Love the George Carlin quote ‘ Always remember, life is not measured by the number of breaths we take, but by those moments that take our breath away”. Here are four such moments and images that have recently been accepted for the “Winter Exhibit” at the Jefferson Hospital Gallery in Cherry Hill, New Jersey.
“A Cold Water Stroll” was taken on one of my snow coach expeditions in Yellowstone National Park. There is a reason this elk is strolling along this stream. Not only is it easier than moving through deep snow, but more importantly is the exposed vegetation along the banks to graze upon. The antlers of a bull elk can reach four feet above its head. Elks retain their antlers through the winter, but the antlers are shed in the spring. They begin to grow new antlers soon after in preparation for the late summer breeding season.
‘Otter Family’ was captured at a specific location in Lamar Valley of Yellowstone National Park where the otters tend to show-up and entertain us. The many dozens of times that I passed this specific location, the otters were present on only a couple of times. Photography is often about being at the right place at the right time.
This otter family consisting of two adults and a juvenile was mesmerizing to watch. Their thick fur protects them against icy waters. Their webbed feet and powerful tails help to navigate through the water. Otters close their eyes and nostrils underwater and use their whiskers to search for prey. They would dive down for two or three minutes and surface with a fish in their mouth.
‘Dueling Big Horn Sheep’ was also taken in Lamar Valley of Yellowstone National Park. These big horn rams decided to express some dominance by dueling on the edge of this cliff. However, there were no females around to impress. Guess these rams were just practicing for the Spring rut season.
The fourth image that was accepted into the “Winter Exhibit” was my ‘Snowy Owl’ image. It is an image that has been presented at several other exhibitions and has received awards. This image was captured at the Edwin B. Forsythe National Wildlife Refuge in New Jersey. Snowy owls from Canada have been coming much farther south along the coast of New Jersey and have been spotted at times at the Forsythe Reserve. The number of owls spotted varies from year to year, but they have been coming south in search of food in the winter. Here this owl is posing and displaying a foot that is extensively insulated with feathers. This insulation explains how this owl is able to stand in snow for hours.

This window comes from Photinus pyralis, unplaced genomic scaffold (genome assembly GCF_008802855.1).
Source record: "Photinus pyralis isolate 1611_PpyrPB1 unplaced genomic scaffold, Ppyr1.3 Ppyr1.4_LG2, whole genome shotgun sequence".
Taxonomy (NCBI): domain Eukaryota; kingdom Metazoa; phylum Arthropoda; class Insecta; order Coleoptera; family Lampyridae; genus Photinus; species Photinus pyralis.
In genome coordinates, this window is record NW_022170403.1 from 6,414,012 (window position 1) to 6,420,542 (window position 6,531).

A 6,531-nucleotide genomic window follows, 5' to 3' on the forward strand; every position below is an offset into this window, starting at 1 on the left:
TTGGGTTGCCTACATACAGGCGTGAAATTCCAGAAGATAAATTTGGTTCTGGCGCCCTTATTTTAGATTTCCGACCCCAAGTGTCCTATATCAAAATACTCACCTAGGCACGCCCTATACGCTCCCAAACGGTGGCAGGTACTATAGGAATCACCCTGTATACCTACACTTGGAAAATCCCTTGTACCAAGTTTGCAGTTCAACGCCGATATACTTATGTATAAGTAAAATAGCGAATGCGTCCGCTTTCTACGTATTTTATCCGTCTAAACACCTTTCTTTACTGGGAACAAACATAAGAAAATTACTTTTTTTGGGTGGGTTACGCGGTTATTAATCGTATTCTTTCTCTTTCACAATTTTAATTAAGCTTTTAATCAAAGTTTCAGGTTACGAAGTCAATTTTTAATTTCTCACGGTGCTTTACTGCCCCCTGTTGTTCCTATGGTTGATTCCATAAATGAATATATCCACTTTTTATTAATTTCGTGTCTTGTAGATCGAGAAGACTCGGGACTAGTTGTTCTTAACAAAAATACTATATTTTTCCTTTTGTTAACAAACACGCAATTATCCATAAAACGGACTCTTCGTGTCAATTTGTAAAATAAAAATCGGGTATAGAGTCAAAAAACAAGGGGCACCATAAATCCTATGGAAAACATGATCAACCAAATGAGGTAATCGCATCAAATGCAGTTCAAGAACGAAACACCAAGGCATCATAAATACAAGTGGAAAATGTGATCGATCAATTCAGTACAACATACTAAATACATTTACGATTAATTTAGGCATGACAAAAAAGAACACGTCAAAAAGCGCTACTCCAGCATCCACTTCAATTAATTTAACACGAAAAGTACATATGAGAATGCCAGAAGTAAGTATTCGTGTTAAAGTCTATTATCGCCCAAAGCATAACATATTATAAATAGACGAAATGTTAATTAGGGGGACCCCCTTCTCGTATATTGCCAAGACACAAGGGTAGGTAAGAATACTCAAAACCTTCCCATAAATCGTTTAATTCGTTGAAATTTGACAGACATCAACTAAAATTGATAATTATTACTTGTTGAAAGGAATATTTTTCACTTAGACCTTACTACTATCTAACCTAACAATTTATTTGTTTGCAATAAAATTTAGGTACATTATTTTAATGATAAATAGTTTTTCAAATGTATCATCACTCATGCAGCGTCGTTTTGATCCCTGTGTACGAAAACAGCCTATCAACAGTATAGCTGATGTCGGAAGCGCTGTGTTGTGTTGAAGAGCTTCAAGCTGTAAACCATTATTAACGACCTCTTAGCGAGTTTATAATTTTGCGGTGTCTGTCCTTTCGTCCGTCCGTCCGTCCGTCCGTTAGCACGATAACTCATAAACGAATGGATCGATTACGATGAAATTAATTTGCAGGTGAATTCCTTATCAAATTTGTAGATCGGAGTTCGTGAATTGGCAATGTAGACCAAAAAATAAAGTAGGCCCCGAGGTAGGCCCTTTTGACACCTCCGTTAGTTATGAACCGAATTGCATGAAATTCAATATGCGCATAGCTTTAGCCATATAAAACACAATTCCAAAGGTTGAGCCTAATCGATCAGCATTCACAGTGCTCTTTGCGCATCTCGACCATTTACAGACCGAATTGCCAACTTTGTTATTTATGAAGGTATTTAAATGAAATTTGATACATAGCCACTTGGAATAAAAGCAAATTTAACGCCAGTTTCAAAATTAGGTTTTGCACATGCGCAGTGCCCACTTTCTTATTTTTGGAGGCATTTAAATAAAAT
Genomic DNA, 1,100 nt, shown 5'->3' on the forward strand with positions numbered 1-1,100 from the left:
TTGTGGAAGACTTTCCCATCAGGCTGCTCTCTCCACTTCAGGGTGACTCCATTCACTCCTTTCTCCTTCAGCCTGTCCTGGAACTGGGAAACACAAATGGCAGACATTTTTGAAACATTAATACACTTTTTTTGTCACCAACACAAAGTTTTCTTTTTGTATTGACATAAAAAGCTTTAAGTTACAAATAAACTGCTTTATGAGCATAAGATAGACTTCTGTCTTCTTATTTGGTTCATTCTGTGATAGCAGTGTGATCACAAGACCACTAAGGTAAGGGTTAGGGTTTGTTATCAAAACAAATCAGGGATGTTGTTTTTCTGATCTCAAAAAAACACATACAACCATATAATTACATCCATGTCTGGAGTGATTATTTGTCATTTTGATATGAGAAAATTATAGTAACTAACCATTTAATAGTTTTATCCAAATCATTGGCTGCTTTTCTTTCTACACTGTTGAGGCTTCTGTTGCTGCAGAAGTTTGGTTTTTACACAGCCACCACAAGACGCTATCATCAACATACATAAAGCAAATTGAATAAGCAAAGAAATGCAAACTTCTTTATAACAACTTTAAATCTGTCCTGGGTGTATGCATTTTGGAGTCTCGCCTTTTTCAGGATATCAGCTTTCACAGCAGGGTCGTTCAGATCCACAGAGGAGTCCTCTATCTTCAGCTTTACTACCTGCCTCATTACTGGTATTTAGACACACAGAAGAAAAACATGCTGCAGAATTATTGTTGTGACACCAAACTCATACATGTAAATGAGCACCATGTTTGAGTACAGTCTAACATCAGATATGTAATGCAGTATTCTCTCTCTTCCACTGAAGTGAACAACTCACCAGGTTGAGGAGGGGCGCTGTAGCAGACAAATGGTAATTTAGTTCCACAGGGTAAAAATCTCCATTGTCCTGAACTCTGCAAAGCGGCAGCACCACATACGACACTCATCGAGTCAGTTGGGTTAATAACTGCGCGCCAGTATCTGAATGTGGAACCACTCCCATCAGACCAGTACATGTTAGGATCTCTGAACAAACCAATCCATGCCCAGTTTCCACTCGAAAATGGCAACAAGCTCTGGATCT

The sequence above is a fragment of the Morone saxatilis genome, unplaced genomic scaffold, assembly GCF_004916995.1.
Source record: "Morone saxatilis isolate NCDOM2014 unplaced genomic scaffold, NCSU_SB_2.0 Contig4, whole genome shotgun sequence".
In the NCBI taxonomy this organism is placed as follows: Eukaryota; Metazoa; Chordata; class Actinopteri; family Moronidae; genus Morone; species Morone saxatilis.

To see more winter images please go to my favorite place to be come winter – Yellowstone National Park. It really is North America’s Serengeti. It really is a magical place to photograph wildlife particularly in the winter, including moose, elk, coyotes, foxes, wolves, big horn sheep, otters, bison, and a variety of birds. To view more of the beauty of Yellowstone in the Winter, go to my gallery at ‘Winter Yellowstone’.
There are still openings in a photography workshop, entitled “Winter in Yellowstone” scheduled for February 1 to 8, 2020. The workshop is geared for photographers of all levels. Go to ‘Winter In Yellowstone Photography Workshop” for details.
6 Responses to “Winter Exhibit”
Wonderful pictures – I love them! (Especially the otters, who look as if they be sticking their tongues out – just not very far, probably because it’s cold). Beautiful as always!
Your wildlife photography always has the perspective of introducing us to the animals and birds you record as well as the environments they live in.
Thank you, Kathy. Probably had about 15 to 20 minutes viewing the otters before they disappeared downstream. It was delightful and had some good lighting to capture their images.
Thank you so much for your comment, Rich. Similar to what you do with your photography, I really do like to display the environments that the wildlife inhabit and take a few moments to ponder their surrounding and try to convey how important it is to protect these environments.
WOW … these are excellent Larry … you are a wonderful wildlife photographer! I especiall like ‘Duleing Bighorn Sheep’ … we have them around here. The snow and position of the rams add to the capture.
Thank you, Denise. The snow really helped to provide some nice contrast of the big horn sheep.